Peter Furler of the Christian band the Newsboys sings, “I dunno when it’s a ministry and when it’s a show.” That’s a good distinction for worship and teaching leaders to keep in mind: what is the purpose and motivation of worship and who, ultimately, is the service to glorify? If it’s to elevate the praise band or the charismatic pastor—or their creative “take” on church—then the congregation is relegated to being groupies. How much of Ed Sullivanesque qualities are we to tolerate before we say “enough?”
I mention this so as to contrast this strong-arm, trying-way-too-hard-to-be-relevant (which in many ways is very condescending) leadership with Ezra’s approach.
Why did our man Ezra elicit the response from the people that he did when they, not he, decided they should divorce their foreign wives? Because Ezra lived out the word when he repented for the people. He taught the word by reminding the people what God said. He gave them God’s truth whether they were ready for it or not! And obviously, when he did this, they all showed they were ready, as there were only 4 dissenters when it came time to adopt the people’s solution. If Ezra had thought they “weren’t ready,” it would have been an insult to God, who alone knows the heart, as well as to the people.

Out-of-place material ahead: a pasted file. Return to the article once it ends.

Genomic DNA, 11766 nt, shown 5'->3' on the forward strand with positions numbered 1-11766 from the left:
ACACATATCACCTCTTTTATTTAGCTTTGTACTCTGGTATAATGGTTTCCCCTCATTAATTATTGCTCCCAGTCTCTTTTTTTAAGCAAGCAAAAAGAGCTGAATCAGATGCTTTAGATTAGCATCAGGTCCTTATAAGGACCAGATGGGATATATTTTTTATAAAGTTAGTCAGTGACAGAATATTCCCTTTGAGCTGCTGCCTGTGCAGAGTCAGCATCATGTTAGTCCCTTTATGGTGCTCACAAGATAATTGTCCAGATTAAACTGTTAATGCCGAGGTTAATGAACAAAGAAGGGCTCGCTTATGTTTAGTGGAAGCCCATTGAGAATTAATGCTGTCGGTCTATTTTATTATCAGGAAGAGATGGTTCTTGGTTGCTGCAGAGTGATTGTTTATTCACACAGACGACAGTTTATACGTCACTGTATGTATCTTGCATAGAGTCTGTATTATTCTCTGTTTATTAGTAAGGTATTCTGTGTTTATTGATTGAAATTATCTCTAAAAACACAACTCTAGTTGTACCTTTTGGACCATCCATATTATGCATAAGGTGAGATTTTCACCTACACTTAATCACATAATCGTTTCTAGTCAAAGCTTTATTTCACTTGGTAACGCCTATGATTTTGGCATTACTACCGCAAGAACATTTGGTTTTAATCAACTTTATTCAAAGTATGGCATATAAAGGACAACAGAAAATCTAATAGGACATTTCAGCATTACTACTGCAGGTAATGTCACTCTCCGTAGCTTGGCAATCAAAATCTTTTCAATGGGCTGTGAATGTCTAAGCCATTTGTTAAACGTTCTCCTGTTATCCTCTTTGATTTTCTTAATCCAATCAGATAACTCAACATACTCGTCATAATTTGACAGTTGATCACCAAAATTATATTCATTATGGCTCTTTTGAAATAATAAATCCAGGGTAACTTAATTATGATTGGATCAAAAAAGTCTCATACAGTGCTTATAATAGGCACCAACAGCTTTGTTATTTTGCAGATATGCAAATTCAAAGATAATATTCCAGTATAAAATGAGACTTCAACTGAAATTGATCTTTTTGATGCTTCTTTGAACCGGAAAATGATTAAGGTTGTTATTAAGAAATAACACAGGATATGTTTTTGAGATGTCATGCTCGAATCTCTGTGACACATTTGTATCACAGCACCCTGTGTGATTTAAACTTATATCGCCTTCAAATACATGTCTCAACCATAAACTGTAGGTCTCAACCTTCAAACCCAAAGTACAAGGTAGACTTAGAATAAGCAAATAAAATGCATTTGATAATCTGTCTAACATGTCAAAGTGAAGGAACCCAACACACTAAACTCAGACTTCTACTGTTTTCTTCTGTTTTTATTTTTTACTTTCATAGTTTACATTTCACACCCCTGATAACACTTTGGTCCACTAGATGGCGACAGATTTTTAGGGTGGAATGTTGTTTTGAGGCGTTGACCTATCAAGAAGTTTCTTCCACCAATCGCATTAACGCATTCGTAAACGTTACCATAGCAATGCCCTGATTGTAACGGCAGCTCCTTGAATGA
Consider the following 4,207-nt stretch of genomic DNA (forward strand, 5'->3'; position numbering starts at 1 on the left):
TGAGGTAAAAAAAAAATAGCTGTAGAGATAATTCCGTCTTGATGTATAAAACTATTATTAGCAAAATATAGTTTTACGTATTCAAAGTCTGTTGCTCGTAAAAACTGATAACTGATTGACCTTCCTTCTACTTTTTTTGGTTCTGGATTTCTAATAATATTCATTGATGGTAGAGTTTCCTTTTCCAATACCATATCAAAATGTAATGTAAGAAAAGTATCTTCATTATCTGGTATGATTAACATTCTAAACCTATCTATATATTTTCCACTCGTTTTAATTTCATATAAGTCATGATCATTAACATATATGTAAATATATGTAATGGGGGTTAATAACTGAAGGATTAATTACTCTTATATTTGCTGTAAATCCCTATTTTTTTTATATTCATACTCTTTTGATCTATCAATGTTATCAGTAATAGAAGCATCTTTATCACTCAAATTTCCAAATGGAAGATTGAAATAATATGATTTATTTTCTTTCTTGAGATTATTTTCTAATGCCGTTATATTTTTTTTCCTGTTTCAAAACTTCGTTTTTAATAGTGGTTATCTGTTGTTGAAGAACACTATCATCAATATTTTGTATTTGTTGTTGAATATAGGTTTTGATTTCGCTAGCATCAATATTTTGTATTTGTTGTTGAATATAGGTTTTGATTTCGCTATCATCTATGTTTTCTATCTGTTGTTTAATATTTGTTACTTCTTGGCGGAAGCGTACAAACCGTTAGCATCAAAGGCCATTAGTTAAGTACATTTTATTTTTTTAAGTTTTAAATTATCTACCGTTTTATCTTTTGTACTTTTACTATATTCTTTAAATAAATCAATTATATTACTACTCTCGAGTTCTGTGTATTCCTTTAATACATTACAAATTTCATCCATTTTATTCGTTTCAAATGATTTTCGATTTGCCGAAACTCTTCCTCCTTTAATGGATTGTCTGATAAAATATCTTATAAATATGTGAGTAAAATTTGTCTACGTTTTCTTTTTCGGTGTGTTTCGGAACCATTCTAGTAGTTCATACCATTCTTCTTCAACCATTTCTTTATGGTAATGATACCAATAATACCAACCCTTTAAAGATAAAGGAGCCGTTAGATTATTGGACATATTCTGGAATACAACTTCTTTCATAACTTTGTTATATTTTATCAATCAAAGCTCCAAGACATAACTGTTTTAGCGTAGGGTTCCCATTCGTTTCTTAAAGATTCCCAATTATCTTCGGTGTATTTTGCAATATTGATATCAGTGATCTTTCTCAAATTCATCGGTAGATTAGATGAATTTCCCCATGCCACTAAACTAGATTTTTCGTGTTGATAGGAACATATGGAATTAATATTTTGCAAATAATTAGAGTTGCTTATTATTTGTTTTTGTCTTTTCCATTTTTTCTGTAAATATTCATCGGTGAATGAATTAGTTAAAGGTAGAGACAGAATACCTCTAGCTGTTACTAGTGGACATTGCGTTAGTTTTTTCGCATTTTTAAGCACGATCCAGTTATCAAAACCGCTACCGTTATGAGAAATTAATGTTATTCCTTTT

When Ezra’s listeners felt the conviction of God, helped along by Ezra in his humble godliness and repentant prayer, they responded with a call to action. None of this would have happened if Ezra had thought, “they’re not ready.”
Here’s what Ezra did next:

Then Ezra withdrew from before the house of God and went to the room of Jehohanan son of Eliashib. While he was there, he ate no food and drank no water,...” (Ezra 10:6).